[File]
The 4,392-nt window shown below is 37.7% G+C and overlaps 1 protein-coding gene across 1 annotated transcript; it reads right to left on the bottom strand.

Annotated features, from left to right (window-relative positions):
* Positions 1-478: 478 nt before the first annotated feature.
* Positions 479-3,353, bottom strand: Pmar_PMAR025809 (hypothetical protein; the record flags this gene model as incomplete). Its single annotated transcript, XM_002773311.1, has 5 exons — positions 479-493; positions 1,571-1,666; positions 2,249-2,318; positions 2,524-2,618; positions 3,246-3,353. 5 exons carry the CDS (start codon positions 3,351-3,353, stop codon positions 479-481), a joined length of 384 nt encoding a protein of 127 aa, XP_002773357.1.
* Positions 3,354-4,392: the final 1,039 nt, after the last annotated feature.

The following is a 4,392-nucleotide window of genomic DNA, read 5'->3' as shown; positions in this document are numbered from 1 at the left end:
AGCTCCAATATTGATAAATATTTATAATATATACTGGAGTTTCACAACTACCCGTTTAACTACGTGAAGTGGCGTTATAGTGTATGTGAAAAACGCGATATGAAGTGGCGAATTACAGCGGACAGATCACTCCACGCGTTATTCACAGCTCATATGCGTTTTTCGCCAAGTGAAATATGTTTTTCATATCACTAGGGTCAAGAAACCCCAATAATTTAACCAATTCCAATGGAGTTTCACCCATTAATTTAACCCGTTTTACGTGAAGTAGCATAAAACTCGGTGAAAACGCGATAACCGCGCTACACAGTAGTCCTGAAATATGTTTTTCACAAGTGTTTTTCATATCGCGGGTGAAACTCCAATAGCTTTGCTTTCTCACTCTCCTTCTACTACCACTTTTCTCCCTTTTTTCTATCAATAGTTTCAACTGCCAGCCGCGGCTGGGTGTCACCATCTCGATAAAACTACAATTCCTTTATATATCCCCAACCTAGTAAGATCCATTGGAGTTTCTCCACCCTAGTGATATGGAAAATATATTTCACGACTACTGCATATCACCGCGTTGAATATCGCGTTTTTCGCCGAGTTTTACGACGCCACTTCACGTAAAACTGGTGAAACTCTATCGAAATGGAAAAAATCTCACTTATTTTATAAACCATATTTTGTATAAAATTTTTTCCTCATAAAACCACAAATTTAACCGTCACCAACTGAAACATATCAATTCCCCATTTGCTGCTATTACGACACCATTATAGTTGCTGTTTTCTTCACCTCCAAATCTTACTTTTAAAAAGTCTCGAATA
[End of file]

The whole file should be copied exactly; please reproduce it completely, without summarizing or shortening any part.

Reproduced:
The 4,392-nt window shown below is 37.7% G+C and overlaps 1 protein-coding gene across 1 annotated transcript; it reads right to left on the bottom strand.

Annotated features, from left to right (window-relative positions):
* Positions 1-478: 478 nt before the first annotated feature.
* Positions 479-3,353, bottom strand: Pmar_PMAR025809 (hypothetical protein; the record flags this gene model as incomplete). Its single annotated transcript, XM_002773311.1, has 5 exons — positions 479-493; positions 1,571-1,666; positions 2,249-2,318; positions 2,524-2,618; positions 3,246-3,353. 5 exons carry the CDS (start codon positions 3,351-3,353, stop codon positions 479-481), a joined length of 384 nt encoding a protein of 127 aa, XP_002773357.1.
* Positions 3,354-4,392: the final 1,039 nt, after the last annotated feature.

The following is a 4,392-nucleotide window of genomic DNA, read 5'->3' as shown; positions in this document are numbered from 1 at the left end:
AGCTCCAATATTGATAAATATTTATAATATATACTGGAGTTTCACAACTACCCGTTTAACTACGTGAAGTGGCGTTATAGTGTATGTGAAAAACGCGATATGAAGTGGCGAATTACAGCGGACAGATCACTCCACGCGTTATTCACAGCTCATATGCGTTTTTCGCCAAGTGAAATATGTTTTTCATATCACTAGGGTCAAGAAACCCCAATAATTTAACCAATTCCAATGGAGTTTCACCCATTAATTTAACCCGTTTTACGTGAAGTAGCATAAAACTCGGTGAAAACGCGATAACCGCGCTACACAGTAGTCCTGAAATATGTTTTTCACAAGTGTTTTTCATATCGCGGGTGAAACTCCAATAGCTTTGCTTTCTCACTCTCCTTCTACTACCACTTTTCTCCCTTTTTTCTATCAATAGTTTCAACTGCCAGCCGCGGCTGGGTGTCACCATCTCGATAAAACTACAATTCCTTTATATATCCCCAACCTAGTAAGATCCATTGGAGTTTCTCCACCCTAGTGATATGGAAAATATATTTCACGACTACTGCATATCACCGCGTTGAATATCGCGTTTTTCGCCGAGTTTTACGACGCCACTTCACGTAAAACTGGTGAAACTCTATCGAAATGGAAAAAATCTCACTTATTTTATAAACCATATTTTGTATAAAATTTTTTCCTCATAAAACCACAAATTTAACCGTCACCAACTGAAACATATCAATTCCCCATTTGCTGCTATTACGACACCATTATAGTTGCTGTTTTCTTCACCTCCAAATCTTACTTTTAAAAAGTCTCGAATA